A new memoir by an old friend, Jules Feiffer, and a belated look at a movie about another, Julia Child, recall a time when we were all young and the world was opening up for us like a Cinemascope screen.
Julia and Jules grew up on separate planets before ascending into the celebrity firmament.
A sunny ultra-WASP California childhood led her to volunteer for service in World War II and, after rejection for being too tall, to join the OSS to work at spying in Asia, where she was cited for her "drive and inherent cheerfulness."
His darkly unhappy New York Jewish upbringing, in which his mother gave away the only puppy he ever had while he was at school one day, preceded a bizarre Catch-22 stint as a Korean War draftee ("I was insane for two years, during which I faked a breakdown").
He dreamed of fame to escape that miserable childhood; she never thought of celebrity, marrying a man she would love for the rest of her life and learning to cook when they lived in Paris to please him and fill her spare time.
As polar opposites, they both became American icons, united by one quality--passion. In those days, before shamelessness was a qualification for media attention, Americans responded to authentic feeling--Julia's love of French food, Jules' satirical honesty about personal neurosis and political duplicity in cartoons, plays and movies.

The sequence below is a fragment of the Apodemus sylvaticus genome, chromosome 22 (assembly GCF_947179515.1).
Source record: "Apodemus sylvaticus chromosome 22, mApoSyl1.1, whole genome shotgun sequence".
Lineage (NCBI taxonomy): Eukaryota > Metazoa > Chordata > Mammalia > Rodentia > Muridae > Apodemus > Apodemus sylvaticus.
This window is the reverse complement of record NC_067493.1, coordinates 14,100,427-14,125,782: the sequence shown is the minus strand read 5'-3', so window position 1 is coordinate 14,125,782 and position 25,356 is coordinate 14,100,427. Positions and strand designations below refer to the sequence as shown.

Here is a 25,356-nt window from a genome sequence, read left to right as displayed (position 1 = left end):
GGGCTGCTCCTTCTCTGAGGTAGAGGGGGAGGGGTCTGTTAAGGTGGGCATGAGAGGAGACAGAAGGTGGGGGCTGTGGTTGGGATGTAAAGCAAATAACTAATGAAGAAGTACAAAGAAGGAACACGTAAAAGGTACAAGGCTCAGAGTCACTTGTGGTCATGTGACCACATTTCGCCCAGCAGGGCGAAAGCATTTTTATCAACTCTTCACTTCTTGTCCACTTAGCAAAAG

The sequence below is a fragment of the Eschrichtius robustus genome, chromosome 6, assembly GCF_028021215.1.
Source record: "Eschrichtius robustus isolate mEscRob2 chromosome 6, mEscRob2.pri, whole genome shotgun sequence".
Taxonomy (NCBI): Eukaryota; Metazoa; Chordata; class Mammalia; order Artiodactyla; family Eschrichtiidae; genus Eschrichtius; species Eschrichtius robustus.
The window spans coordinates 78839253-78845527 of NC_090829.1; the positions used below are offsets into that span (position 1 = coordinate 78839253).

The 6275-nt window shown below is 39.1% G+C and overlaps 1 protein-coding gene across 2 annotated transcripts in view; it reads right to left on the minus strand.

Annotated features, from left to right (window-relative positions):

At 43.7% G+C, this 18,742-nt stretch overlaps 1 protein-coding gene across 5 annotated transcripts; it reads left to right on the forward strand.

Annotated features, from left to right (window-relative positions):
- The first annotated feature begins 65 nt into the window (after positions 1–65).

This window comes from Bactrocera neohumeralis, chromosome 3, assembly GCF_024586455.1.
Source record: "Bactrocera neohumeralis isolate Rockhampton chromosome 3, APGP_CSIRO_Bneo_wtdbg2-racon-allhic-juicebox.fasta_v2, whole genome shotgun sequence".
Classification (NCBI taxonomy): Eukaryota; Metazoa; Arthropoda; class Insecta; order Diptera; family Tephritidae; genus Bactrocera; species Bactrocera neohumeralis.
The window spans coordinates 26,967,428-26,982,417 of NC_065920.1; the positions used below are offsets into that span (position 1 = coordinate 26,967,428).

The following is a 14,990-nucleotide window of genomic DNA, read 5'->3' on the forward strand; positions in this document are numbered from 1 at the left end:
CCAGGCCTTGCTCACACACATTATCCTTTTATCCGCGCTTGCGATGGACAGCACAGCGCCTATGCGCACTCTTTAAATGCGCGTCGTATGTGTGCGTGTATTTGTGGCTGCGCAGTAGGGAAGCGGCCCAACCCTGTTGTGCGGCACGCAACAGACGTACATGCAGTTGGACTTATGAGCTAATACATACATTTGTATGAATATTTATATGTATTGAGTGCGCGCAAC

At the 1968 Democratic Convention, he and I as delegates had fought in vain for an anti-Vietnam war plank. To console me, he suggested we retreat to Hugh Hefner's for drinks and steak but, as young protesters were being clubbed, we got off the delegate bus to join them in Grant Park, where we were separated by a cloud of tear gas. I ended up alone with a room-service sandwich and burning eyes.
In Julia's Cambridge kitchen, now in the Smithsonian, she made a never-to-be-forgotten asparagus quiche for our first meal together and once burned the breakfast toast while leaning in to join an animated political discussion I was having with her husband Paul, who was hounded by McCarthy era suspicions during his last years in the diplomatic service.
In Nora Ephron's movie, there is a touching scene in which Paul consoles Julia for their childlessness. In midlife, Jules wrote the misogyny classic, "Carnal Knowledge," which led to the breakup of his first marriage, a bitter novel by his former wife and a lunch during which she railed about Jack Nicholson's influence on him.
Now 81, Jules is in a long, happy marriage to the granddaughter of the minister who wrote "The Power of Positive Thinking," composing charming children's books for his adored children and their children.
At an age when I indulge myself by watching happy endings of old movies over and over again, I can picture Julia (born almost two decades earlier) as Jules' mother, preparing holiday feasts in scenes that he would later draw with Norman Rockwell joy.